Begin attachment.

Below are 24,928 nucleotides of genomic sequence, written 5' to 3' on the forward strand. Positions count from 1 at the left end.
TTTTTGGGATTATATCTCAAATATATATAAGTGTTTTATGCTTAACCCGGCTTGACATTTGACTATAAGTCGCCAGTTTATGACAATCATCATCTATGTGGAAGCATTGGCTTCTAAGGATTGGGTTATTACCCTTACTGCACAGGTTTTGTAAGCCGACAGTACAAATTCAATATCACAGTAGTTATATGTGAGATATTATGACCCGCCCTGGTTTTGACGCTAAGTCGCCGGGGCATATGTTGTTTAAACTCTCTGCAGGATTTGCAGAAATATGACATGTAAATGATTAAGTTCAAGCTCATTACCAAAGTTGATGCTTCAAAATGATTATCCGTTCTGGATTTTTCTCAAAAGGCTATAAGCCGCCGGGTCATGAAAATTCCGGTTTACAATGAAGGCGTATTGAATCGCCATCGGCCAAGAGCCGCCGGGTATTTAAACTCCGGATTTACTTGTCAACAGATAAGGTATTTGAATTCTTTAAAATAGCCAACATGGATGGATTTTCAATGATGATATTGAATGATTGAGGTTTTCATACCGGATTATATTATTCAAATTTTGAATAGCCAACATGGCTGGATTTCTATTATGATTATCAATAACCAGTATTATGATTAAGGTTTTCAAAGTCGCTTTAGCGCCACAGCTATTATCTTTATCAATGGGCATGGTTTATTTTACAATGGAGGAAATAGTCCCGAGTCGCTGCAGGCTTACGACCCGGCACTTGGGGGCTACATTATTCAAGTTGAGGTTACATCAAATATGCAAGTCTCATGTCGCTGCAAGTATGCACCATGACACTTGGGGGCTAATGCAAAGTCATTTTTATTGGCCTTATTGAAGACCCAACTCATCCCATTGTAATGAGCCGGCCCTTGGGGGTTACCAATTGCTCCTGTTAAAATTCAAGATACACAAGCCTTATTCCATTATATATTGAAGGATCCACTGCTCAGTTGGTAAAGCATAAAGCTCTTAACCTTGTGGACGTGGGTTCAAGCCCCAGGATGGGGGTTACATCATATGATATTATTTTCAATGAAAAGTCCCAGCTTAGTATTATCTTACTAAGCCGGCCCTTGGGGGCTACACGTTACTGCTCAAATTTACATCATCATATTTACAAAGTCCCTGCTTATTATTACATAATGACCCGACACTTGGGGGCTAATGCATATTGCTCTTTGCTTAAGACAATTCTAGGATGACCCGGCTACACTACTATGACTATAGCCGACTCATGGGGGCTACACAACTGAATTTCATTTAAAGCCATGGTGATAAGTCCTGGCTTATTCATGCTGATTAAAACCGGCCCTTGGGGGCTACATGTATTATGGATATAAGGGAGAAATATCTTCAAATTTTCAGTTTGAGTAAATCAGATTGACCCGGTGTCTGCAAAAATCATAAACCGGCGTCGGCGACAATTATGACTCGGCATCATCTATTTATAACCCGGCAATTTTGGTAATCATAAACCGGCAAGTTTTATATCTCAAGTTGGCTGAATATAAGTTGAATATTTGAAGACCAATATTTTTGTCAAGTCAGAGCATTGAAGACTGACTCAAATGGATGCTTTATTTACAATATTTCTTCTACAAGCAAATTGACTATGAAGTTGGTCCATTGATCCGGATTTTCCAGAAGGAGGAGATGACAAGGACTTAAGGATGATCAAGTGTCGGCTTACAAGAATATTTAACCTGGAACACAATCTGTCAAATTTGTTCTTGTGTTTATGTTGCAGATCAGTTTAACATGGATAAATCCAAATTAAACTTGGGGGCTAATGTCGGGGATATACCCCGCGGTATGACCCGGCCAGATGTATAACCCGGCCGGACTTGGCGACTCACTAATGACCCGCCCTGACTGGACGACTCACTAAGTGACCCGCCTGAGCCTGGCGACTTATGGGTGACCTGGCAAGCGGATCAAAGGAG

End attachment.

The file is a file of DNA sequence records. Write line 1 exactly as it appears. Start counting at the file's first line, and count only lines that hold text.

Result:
Below are 24,928 nucleotides of genomic sequence, written 5' to 3' on the forward strand. Positions count from 1 at the left end.